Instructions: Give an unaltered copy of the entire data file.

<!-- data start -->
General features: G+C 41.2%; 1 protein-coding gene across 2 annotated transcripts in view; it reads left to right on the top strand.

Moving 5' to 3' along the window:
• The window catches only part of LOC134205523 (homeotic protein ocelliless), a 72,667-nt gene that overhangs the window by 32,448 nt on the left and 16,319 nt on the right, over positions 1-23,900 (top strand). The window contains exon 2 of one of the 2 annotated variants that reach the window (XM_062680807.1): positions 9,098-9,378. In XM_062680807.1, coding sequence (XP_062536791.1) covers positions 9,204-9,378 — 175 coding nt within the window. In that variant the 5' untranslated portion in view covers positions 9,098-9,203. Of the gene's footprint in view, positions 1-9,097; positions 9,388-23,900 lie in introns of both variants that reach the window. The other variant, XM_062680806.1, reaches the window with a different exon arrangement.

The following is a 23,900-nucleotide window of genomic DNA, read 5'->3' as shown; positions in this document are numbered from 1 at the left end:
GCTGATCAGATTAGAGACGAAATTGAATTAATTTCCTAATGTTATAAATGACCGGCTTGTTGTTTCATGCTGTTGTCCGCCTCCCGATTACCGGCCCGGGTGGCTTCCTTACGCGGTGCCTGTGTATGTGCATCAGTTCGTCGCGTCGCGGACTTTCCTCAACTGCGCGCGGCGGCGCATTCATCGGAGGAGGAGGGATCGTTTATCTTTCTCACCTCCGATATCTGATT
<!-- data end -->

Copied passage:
General features: G+C 41.2%; 1 protein-coding gene across 2 annotated transcripts in view; it reads left to right on the top strand.

Moving 5' to 3' along the window:
• The window catches only part of LOC134205523 (homeotic protein ocelliless), a 72,667-nt gene that overhangs the window by 32,448 nt on the left and 16,319 nt on the right, over positions 1-23,900 (top strand). The window contains exon 2 of one of the 2 annotated variants that reach the window (XM_062680807.1): positions 9,098-9,378. In XM_062680807.1, coding sequence (XP_062536791.1) covers positions 9,204-9,378 — 175 coding nt within the window. In that variant the 5' untranslated portion in view covers positions 9,098-9,203. Of the gene's footprint in view, positions 1-9,097; positions 9,388-23,900 lie in introns of both variants that reach the window. The other variant, XM_062680806.1, reaches the window with a different exon arrangement.

The following is a 23,900-nucleotide window of genomic DNA, read 5'->3' as shown; positions in this document are numbered from 1 at the left end:
GCTGATCAGATTAGAGACGAAATTGAATTAATTTCCTAATGTTATAAATGACCGGCTTGTTGTTTCATGCTGTTGTCCGCCTCCCGATTACCGGCCCGGGTGGCTTCCTTACGCGGTGCCTGTGTATGTGCATCAGTTCGTCGCGTCGCGGACTTTCCTCAACTGCGCGCGGCGGCGCATTCATCGGAGGAGGAGGGATCGTTTATCTTTCTCACCTCCGATATCTGATT